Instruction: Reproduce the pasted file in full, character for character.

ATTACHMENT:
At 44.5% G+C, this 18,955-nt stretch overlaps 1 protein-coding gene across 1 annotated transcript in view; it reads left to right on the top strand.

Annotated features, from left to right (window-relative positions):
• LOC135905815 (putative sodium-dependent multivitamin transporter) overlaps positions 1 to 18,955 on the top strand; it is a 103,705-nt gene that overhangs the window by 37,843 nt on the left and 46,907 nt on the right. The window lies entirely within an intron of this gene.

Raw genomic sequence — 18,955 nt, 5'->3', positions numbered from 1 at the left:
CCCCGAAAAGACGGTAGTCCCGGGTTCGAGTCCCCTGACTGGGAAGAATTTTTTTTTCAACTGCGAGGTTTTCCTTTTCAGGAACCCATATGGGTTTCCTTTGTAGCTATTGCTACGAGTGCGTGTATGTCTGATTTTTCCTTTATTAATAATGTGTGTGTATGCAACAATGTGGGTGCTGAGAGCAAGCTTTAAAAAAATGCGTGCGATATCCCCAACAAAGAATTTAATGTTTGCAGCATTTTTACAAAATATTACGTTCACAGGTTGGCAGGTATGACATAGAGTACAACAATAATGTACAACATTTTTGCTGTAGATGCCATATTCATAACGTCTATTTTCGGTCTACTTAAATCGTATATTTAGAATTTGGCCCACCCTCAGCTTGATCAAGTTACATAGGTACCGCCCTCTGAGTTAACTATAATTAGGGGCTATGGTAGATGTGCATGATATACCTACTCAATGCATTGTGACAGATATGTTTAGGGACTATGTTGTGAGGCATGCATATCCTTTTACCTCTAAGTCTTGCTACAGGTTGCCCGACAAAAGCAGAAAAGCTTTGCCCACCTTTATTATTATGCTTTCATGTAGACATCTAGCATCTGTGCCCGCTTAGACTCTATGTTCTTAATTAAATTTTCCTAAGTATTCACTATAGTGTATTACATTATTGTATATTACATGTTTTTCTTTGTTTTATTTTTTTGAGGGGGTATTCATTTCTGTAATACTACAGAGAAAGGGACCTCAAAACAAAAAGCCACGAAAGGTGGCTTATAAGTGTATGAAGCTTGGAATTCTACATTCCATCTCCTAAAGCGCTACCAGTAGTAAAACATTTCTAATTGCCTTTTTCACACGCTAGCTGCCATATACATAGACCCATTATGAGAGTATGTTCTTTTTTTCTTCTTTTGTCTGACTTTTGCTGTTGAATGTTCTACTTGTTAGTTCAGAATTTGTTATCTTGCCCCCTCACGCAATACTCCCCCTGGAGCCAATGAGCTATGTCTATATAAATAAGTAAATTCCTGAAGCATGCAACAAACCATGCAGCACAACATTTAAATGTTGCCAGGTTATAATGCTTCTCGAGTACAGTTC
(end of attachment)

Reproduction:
At 44.5% G+C, this 18,955-nt stretch overlaps 1 protein-coding gene across 1 annotated transcript in view; it reads left to right on the top strand.

Annotated features, from left to right (window-relative positions):
• LOC135905815 (putative sodium-dependent multivitamin transporter) overlaps positions 1 to 18,955 on the top strand; it is a 103,705-nt gene that overhangs the window by 37,843 nt on the left and 46,907 nt on the right. The window lies entirely within an intron of this gene.

Raw genomic sequence — 18,955 nt, 5'->3', positions numbered from 1 at the left:
CCCCGAAAAGACGGTAGTCCCGGGTTCGAGTCCCCTGACTGGGAAGAATTTTTTTTTCAACTGCGAGGTTTTCCTTTTCAGGAACCCATATGGGTTTCCTTTGTAGCTATTGCTACGAGTGCGTGTATGTCTGATTTTTCCTTTATTAATAATGTGTGTGTATGCAACAATGTGGGTGCTGAGAGCAAGCTTTAAAAAAATGCGTGCGATATCCCCAACAAAGAATTTAATGTTTGCAGCATTTTTACAAAATATTACGTTCACAGGTTGGCAGGTATGACATAGAGTACAACAATAATGTACAACATTTTTGCTGTAGATGCCATATTCATAACGTCTATTTTCGGTCTACTTAAATCGTATATTTAGAATTTGGCCCACCCTCAGCTTGATCAAGTTACATAGGTACCGCCCTCTGAGTTAACTATAATTAGGGGCTATGGTAGATGTGCATGATATACCTACTCAATGCATTGTGACAGATATGTTTAGGGACTATGTTGTGAGGCATGCATATCCTTTTACCTCTAAGTCTTGCTACAGGTTGCCCGACAAAAGCAGAAAAGCTTTGCCCACCTTTATTATTATGCTTTCATGTAGACATCTAGCATCTGTGCCCGCTTAGACTCTATGTTCTTAATTAAATTTTCCTAAGTATTCACTATAGTGTATTACATTATTGTATATTACATGTTTTTCTTTGTTTTATTTTTTTGAGGGGGTATTCATTTCTGTAATACTACAGAGAAAGGGACCTCAAAACAAAAAGCCACGAAAGGTGGCTTATAAGTGTATGAAGCTTGGAATTCTACATTCCATCTCCTAAAGCGCTACCAGTAGTAAAACATTTCTAATTGCCTTTTTCACACGCTAGCTGCCATATACATAGACCCATTATGAGAGTATGTTCTTTTTTTCTTCTTTTGTCTGACTTTTGCTGTTGAATGTTCTACTTGTTAGTTCAGAATTTGTTATCTTGCCCCCTCACGCAATACTCCCCCTGGAGCCAATGAGCTATGTCTATATAAATAAGTAAATTCCTGAAGCATGCAACAAACCATGCAGCACAACATTTAAATGTTGCCAGGTTATAATGCTTCTCGAGTACAGTTC